Mukudzei Chingwere Herald Reporter
All school classes will reopen over the next six weeks in three phases, but with smaller numbers of pupils, more teachers and other health-related measures so that children can resume education without the risk of a spike in Covid-19 infections.

The phased reopening, approved by Cabinet yesterday, will be done in three stages. The three examination classes — Grade 7, Form 4 and Upper Sixth — open on September 28 in phase 1 as was announced several weeks ago.

Four weeks later, on October 26, next year’s examination classes — Grade 6, Form 3 and Lower Sixth or Form 5 — open in the second phase and a fortnight after that, on November 9, everyone else goes back to school — ECD A and B, Grades 1 to 5 and Forms 1 and 2.

In keeping with social distancing rules, classes must be smaller and so more teachers are being employed, classes might be split and steps taken to ensure no class will have more than 30 pupils in one classroom, a measure that will help teachers in the catch-up process.

Information, Publicity and Broadcasting Services Minister Senator Monica Mutsvangwa announced the phased reopening in Harare last night after the Cabinet meeting.

“Cabinet notes that all the necessary measures are being taken to ensure that schools are reopened for examination classes in a safe environment.

“Progress has been made on the comprehensive logistical plan for the coordinated, accelerated completion of the schools’ WASH project; the supply and distribution of personal protective equipment, hygiene kits, disinfectants, and infrared thermometers to all public schools,” she said.

Minister Mutsvangwa said there was impressive progress in terms of adherence to the new measures of all schools at district level, with most of the districts reporting improved levels of preparedness by schools.

“Cabinet approved that a Covid-19 sentinel surveillance system be established in schools to monitor the behaviour of the virus and make adjustments where necessary.

“Cabinet is pleased to announce that Cambridge Examination Centres reopened successfully on September 14 and no health incidents were reported in light of the high level of preparedness in the education sector,” said Minister Mutsvangwa.

Eight teachers’ unions yesterday in Harare expressed their worries over supplies of personal protective equipment (PPE) and the need for improved salaries so teachers could get to work.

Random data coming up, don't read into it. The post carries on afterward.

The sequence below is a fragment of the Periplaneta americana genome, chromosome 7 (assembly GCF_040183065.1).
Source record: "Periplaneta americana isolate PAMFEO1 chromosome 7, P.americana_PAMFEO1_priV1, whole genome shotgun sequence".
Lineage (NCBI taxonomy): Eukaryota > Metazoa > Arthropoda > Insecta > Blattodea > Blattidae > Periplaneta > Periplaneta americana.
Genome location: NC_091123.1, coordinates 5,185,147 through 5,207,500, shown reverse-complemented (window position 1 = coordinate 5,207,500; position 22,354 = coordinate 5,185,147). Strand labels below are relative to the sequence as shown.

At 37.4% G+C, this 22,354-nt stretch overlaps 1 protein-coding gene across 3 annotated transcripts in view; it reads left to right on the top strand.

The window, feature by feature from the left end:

But Primary and Secondary Education Minister Ambassador Cain Mathema allayed their concerns both in terms of their protection and salaries.

The Government has set aside $600 million to be distributed to needy schools to increase sanitation, he said, and the Government and representatives of civil servants are in discussion over salaries and negotiations are continuing.

“On the personal protective equipment issue, all teachers and learners will be protected; supporting staff will be protected. You can be rest assured that what is required at each public school will be available,” said Minister Mathema.

The issue of salaries was confirmed by Finance and Economic Development Minister Professor Mthuli Ncube. “We have a process where there are negotiations. I cannot pre-empt the outcome, I do not know the outcome. But as Government we have expressed to civil servants what we are able to afford. I am sure we will be able to find some middle ground and move forward as usual,” said Prof Ncube.

“We always find some middle ground and I always thank the civil servants for working very hard, especially working with me. I am a hard charging individual, so they work very hard. So I personally want to make sure and the whole Government feels like that, that they are well looked after.

“We have done our best under the Covid-19 pandemic. We have even put the cushion in terms of the US$75 allowance and US$30 for pensioners, and let us also not forget our pensioners. So I think we will be able to reach a palatable ground and support them.”

National Association of Secondary Heads president, Mr Arthur Maposa, raised concerns over the transport of pupils and teachers to schools when they reopen.

In response Minister Mutsvangwa said Cabinet had already approved dedicated Zupco buses to ferry pupils to schools for examinations.

National Association of Primary Heads chair Mrs Cynthia Khumalo said it was all systems go for Grade Seven classes and examinations but raised concern for the other classes.

Though it will be based on operational procedure at each school, Minister Mathema said schools will be directed to decongest their classes and leaners will not be supposed to attend classes at one go.